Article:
According to S&P, the chart below outlines a summary of the basis for providing a local government’s GO rating.
Among the other qualitative factors that positively affect this Liquidity Score, two of the most often highlighted are: (1) Liquidity projections for the current year and the following year, and (2) “Robust and stable” cash-flow capacity compared with peers.
We all know governments carry cash on the balance sheet for liquidity needs, reserves, etc., but do you have a forward-looking analysis evaluating cash and how it can be used to provide stability and generation of value to your taxpayers? According to S&P, this can increase your Liquidity Score and potentially have a positive impact on your entity’s credit rating.
In assessing your entity’s readiness to prepare for more attention and scrutiny regarding liquidity, here are four questions you should consider:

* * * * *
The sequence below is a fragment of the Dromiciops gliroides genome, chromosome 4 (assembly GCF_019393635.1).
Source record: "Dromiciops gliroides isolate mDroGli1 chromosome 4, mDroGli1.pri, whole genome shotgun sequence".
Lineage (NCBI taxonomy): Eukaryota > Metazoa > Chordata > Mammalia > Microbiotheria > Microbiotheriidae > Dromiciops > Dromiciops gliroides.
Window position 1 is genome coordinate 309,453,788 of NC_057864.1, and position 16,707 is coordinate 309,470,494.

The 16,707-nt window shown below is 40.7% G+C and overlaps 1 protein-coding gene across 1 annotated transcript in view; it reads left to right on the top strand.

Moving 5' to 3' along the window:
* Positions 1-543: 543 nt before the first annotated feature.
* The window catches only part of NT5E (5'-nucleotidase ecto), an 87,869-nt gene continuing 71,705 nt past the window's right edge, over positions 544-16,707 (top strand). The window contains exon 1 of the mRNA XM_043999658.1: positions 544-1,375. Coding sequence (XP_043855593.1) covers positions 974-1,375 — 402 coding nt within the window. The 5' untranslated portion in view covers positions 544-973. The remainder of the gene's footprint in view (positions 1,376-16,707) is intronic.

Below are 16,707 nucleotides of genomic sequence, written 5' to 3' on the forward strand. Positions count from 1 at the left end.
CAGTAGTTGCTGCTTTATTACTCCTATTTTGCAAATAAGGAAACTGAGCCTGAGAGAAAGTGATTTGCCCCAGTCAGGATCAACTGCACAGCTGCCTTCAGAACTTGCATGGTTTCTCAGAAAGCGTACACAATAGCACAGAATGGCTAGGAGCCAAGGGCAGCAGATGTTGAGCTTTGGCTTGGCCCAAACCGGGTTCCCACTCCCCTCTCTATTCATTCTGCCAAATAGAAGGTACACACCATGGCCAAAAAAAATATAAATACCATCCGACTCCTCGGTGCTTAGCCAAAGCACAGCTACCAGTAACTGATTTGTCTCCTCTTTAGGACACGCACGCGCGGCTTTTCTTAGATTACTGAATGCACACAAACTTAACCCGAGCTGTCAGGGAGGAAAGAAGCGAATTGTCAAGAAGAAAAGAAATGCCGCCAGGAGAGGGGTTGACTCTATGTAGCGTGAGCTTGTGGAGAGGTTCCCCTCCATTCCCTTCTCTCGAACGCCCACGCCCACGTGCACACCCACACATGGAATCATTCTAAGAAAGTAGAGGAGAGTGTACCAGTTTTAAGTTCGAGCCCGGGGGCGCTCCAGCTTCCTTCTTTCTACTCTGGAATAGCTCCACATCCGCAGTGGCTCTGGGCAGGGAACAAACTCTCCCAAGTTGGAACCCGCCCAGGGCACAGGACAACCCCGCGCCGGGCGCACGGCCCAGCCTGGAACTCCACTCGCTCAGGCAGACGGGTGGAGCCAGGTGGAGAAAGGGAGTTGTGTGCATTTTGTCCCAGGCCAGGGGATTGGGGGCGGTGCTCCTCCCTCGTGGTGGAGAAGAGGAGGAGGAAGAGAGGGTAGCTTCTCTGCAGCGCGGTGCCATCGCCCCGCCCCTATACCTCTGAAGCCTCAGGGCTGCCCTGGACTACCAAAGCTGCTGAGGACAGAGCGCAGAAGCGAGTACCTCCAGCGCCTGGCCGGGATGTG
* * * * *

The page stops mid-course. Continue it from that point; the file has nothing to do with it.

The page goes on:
(1) What ongoing mechanisms are in place to help your liquidity management?
(2) Does your entity have control and oversight of liquidity data?
(3) How does your entity qualitatively and quantitatively provide liquidity data to help maximize the value brought to the taxpayers on cash?
(4) What is your entity’s cash-flow capacity compared with peers?
Aside from credit rating agencies placing an emphasis on liquidity, liquidity data have also come into focus as FASB issued an Accounting Standards Update (ASU) requiring not-for-profit entities to disclose in the notes to their financial statements relevant information about their liquidity position. These liquidity disclosures require numerical details about the actual liquidity position of a not-for-profit.
Your entity may have controls, internal experts, and time to provide and perform these types of analyses on a regular basis, and if not, three+one® can provide you with the tools, data, and peer comparisons to ensure you’re always prepared to have a credit rating that looks its best.